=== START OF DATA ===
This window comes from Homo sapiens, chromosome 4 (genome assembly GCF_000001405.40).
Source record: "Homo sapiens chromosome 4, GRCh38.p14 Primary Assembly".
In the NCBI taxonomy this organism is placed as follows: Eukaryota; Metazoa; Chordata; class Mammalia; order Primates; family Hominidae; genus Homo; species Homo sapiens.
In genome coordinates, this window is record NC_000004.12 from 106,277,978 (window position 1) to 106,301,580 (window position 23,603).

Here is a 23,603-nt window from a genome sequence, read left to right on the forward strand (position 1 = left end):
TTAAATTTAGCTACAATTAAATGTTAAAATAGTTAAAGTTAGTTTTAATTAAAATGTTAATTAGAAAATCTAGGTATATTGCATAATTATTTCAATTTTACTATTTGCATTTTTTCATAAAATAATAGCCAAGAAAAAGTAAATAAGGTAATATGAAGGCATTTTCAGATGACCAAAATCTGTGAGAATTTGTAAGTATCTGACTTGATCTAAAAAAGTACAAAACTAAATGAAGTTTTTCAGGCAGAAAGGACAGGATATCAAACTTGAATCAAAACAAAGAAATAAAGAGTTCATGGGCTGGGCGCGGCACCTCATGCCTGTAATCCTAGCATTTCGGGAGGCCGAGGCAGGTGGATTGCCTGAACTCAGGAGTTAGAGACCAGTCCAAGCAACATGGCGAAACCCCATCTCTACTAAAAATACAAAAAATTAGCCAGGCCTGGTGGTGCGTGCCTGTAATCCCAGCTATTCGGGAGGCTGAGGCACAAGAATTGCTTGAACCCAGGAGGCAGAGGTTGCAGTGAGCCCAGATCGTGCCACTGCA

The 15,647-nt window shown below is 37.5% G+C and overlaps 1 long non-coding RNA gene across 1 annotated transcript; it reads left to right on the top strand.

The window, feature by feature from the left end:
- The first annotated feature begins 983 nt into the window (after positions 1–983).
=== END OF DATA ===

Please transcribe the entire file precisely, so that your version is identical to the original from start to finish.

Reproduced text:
This window comes from Homo sapiens, chromosome 4 (genome assembly GCF_000001405.40).
Source record: "Homo sapiens chromosome 4, GRCh38.p14 Primary Assembly".
In the NCBI taxonomy this organism is placed as follows: Eukaryota; Metazoa; Chordata; class Mammalia; order Primates; family Hominidae; genus Homo; species Homo sapiens.
In genome coordinates, this window is record NC_000004.12 from 106,277,978 (window position 1) to 106,301,580 (window position 23,603).

Here is a 23,603-nt window from a genome sequence, read left to right on the forward strand (position 1 = left end):
TTAAATTTAGCTACAATTAAATGTTAAAATAGTTAAAGTTAGTTTTAATTAAAATGTTAATTAGAAAATCTAGGTATATTGCATAATTATTTCAATTTTACTATTTGCATTTTTTCATAAAATAATAGCCAAGAAAAAGTAAATAAGGTAATATGAAGGCATTTTCAGATGACCAAAATCTGTGAGAATTTGTAAGTATCTGACTTGATCTAAAAAAGTACAAAACTAAATGAAGTTTTTCAGGCAGAAAGGACAGGATATCAAACTTGAATCAAAACAAAGAAATAAAGAGTTCATGGGCTGGGCGCGGCACCTCATGCCTGTAATCCTAGCATTTCGGGAGGCCGAGGCAGGTGGATTGCCTGAACTCAGGAGTTAGAGACCAGTCCAAGCAACATGGCGAAACCCCATCTCTACTAAAAATACAAAAAATTAGCCAGGCCTGGTGGTGCGTGCCTGTAATCCCAGCTATTCGGGAGGCTGAGGCACAAGAATTGCTTGAACCCAGGAGGCAGAGGTTGCAGTGAGCCCAGATCGTGCCACTGCA

The 15,647-nt window shown below is 37.5% G+C and overlaps 1 long non-coding RNA gene across 1 annotated transcript; it reads left to right on the top strand.

The window, feature by feature from the left end:
- The first annotated feature begins 983 nt into the window (after positions 1–983).